A Swiss banker who worked with WikiLeaks to blow the whistle on offshore banking practices was fined at a Zurich court on Monday, escaping a jail term after breaking Swiss banking secrecy laws.
Rudolf Elmer was a senior executive at Julius Baer until he was fired in 2002. In 2007, he passed on information to the WikiLeaks website that he claimed showed his former employer set up trust funds and other banking constructs to help clients evade taxes through offshore accounts.
In 2011, he staged a press conference in London where he passed on more information to the site and its now well-known founder, Julian Assange, before being convicted of breaking secrecy laws for the first time. At the time, Elmer said the two CDs he handed over contained confidential information on around 2,000 offshore banking clients.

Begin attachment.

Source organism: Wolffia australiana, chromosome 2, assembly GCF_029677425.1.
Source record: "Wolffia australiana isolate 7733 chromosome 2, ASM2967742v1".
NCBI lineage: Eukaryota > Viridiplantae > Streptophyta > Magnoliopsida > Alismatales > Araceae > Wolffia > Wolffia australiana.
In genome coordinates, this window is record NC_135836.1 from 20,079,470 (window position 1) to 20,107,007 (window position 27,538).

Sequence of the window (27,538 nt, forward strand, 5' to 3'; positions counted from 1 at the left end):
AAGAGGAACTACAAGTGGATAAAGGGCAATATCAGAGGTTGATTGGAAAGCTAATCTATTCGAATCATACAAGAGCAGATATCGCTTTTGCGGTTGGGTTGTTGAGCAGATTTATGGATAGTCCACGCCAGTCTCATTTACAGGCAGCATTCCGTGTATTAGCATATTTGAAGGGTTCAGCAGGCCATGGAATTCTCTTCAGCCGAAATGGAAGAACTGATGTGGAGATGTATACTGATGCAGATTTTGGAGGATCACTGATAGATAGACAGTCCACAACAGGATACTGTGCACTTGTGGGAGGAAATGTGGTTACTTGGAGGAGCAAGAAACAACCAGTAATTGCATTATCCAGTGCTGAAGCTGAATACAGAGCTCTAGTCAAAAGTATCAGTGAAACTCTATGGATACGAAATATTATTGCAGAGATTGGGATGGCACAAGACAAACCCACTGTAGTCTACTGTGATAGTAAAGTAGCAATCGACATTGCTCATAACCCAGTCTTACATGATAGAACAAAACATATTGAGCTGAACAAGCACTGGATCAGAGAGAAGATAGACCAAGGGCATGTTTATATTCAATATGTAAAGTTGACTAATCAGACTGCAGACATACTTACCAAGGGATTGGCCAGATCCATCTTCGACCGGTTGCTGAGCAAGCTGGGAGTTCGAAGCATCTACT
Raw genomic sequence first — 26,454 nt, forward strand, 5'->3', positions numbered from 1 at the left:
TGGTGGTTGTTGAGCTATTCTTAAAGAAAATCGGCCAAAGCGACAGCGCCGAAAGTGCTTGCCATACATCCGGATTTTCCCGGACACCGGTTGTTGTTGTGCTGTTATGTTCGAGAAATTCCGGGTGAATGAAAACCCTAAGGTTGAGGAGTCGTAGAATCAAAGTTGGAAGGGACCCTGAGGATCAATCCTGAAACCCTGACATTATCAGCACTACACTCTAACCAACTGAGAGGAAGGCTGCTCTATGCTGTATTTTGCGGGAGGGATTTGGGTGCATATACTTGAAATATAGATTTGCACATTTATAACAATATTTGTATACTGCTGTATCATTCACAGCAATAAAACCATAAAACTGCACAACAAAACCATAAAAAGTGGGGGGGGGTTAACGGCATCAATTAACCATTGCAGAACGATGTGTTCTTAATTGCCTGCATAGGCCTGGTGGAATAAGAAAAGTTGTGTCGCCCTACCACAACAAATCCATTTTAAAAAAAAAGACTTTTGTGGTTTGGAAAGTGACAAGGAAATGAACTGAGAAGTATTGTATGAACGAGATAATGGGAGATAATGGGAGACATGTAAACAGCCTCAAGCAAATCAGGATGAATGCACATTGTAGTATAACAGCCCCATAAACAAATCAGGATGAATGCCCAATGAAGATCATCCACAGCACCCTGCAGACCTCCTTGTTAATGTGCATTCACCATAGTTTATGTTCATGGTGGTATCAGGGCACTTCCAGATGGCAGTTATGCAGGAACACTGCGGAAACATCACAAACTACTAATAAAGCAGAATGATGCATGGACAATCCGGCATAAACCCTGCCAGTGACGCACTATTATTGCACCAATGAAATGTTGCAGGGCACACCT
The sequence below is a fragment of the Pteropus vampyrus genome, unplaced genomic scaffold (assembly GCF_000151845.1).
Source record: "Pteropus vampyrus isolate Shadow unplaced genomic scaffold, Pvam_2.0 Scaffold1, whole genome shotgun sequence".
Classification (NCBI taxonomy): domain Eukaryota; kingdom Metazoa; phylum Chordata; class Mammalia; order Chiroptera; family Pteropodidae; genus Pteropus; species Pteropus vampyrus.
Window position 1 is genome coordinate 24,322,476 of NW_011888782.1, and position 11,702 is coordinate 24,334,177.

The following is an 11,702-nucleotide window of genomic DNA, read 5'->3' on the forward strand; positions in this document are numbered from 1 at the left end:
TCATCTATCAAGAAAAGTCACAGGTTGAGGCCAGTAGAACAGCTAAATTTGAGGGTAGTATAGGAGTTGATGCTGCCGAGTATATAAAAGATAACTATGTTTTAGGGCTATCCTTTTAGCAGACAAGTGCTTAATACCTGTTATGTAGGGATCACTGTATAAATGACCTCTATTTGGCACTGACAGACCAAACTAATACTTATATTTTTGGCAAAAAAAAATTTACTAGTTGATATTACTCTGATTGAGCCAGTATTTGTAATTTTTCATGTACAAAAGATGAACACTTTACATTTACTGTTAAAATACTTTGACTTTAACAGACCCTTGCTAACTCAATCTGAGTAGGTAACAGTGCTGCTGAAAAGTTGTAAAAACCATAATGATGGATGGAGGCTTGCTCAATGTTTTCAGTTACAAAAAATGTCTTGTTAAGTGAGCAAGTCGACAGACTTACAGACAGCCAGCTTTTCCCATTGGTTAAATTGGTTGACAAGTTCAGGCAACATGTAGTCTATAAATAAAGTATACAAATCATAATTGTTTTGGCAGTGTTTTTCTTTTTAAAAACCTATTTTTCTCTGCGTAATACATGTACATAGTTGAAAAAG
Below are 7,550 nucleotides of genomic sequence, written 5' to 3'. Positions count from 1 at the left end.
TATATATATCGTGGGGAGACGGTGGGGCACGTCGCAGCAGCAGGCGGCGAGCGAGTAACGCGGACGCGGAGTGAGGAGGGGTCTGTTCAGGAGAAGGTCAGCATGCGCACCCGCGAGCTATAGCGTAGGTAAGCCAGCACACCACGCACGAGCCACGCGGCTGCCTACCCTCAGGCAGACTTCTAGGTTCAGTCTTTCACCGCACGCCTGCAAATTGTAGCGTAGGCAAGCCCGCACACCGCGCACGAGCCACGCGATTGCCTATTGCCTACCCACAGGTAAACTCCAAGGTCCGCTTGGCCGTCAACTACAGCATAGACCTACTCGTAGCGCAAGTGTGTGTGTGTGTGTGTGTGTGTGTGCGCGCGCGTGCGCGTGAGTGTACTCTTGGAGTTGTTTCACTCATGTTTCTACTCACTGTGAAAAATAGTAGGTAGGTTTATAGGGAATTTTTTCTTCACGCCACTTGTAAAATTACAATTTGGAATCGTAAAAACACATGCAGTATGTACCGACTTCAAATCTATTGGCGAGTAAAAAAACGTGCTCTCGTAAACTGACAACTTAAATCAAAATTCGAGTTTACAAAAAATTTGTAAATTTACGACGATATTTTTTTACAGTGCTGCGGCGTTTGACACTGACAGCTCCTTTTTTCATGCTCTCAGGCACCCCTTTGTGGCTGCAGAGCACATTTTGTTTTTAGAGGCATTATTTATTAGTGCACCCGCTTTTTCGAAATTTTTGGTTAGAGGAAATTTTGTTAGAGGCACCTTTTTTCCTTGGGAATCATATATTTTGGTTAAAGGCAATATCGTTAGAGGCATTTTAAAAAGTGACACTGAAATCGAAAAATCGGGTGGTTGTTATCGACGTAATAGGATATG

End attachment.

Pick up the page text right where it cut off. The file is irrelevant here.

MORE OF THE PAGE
The second trial, which ended on Monday, found him guilty of breaking banking secrecy laws and forging documents but cleared him of charges related to the two data CDs.
The court concluded it had not been proven that the information on the discs was truly secret.
Although the Federal Prosecutor’s Office had called for a jail term of over three years, plus a ban on working in the banking industry, the Zurich court sentenced Elmer to a fine of CHF45,000 ($52,097) with conditions and ordered him to pay court costs of around CHF25,000.
swissinfo.ch and agencies